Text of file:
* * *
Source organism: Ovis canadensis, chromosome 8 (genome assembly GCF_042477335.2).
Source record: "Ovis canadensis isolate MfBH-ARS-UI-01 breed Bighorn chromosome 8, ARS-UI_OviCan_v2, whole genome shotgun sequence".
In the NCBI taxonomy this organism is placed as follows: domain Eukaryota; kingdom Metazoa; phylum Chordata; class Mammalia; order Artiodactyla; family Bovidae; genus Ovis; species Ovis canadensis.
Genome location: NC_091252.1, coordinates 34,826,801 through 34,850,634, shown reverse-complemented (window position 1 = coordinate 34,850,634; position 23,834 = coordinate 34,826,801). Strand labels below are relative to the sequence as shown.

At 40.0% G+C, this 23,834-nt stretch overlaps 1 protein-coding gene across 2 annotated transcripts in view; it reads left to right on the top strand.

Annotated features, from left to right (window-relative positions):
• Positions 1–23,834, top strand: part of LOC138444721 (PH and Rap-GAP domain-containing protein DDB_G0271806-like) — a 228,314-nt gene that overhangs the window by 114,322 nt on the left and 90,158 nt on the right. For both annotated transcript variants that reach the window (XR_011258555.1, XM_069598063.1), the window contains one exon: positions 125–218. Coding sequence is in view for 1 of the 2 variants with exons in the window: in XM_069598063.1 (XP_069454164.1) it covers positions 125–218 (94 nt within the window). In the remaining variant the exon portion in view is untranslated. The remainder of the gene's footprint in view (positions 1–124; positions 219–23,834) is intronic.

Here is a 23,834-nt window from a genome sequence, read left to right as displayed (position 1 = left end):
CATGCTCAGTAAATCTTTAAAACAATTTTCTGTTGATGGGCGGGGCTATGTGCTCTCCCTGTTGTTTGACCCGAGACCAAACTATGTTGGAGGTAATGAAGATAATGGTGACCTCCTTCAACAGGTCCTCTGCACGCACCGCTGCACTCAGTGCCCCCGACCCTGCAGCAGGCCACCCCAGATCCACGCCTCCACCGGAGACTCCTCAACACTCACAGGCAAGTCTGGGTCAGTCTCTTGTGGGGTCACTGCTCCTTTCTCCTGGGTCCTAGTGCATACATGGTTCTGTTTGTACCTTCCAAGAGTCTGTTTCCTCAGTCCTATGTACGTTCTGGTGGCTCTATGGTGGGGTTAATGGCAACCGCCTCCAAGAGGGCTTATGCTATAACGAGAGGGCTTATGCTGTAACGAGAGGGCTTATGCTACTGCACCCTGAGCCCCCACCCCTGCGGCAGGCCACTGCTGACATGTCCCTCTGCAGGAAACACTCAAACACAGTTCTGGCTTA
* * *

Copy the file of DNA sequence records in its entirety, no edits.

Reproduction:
Source organism: Ovis canadensis, chromosome 8 (genome assembly GCF_042477335.2).
Source record: "Ovis canadensis isolate MfBH-ARS-UI-01 breed Bighorn chromosome 8, ARS-UI_OviCan_v2, whole genome shotgun sequence".
In the NCBI taxonomy this organism is placed as follows: domain Eukaryota; kingdom Metazoa; phylum Chordata; class Mammalia; order Artiodactyla; family Bovidae; genus Ovis; species Ovis canadensis.
Genome location: NC_091252.1, coordinates 34,826,801 through 34,850,634, shown reverse-complemented (window position 1 = coordinate 34,850,634; position 23,834 = coordinate 34,826,801). Strand labels below are relative to the sequence as shown.

At 40.0% G+C, this 23,834-nt stretch overlaps 1 protein-coding gene across 2 annotated transcripts in view; it reads left to right on the top strand.

Annotated features, from left to right (window-relative positions):
• Positions 1–23,834, top strand: part of LOC138444721 (PH and Rap-GAP domain-containing protein DDB_G0271806-like) — a 228,314-nt gene that overhangs the window by 114,322 nt on the left and 90,158 nt on the right. For both annotated transcript variants that reach the window (XR_011258555.1, XM_069598063.1), the window contains one exon: positions 125–218. Coding sequence is in view for 1 of the 2 variants with exons in the window: in XM_069598063.1 (XP_069454164.1) it covers positions 125–218 (94 nt within the window). In the remaining variant the exon portion in view is untranslated. The remainder of the gene's footprint in view (positions 1–124; positions 219–23,834) is intronic.

Here is a 23,834-nt window from a genome sequence, read left to right as displayed (position 1 = left end):
CATGCTCAGTAAATCTTTAAAACAATTTTCTGTTGATGGGCGGGGCTATGTGCTCTCCCTGTTGTTTGACCCGAGACCAAACTATGTTGGAGGTAATGAAGATAATGGTGACCTCCTTCAACAGGTCCTCTGCACGCACCGCTGCACTCAGTGCCCCCGACCCTGCAGCAGGCCACCCCAGATCCACGCCTCCACCGGAGACTCCTCAACACTCACAGGCAAGTCTGGGTCAGTCTCTTGTGGGGTCACTGCTCCTTTCTCCTGGGTCCTAGTGCATACATGGTTCTGTTTGTACCTTCCAAGAGTCTGTTTCCTCAGTCCTATGTACGTTCTGGTGGCTCTATGGTGGGGTTAATGGCAACCGCCTCCAAGAGGGCTTATGCTATAACGAGAGGGCTTATGCTGTAACGAGAGGGCTTATGCTACTGCACCCTGAGCCCCCACCCCTGCGGCAGGCCACTGCTGACATGTCCCTCTGCAGGAAACACTCAAACACAGTTCTGGCTTA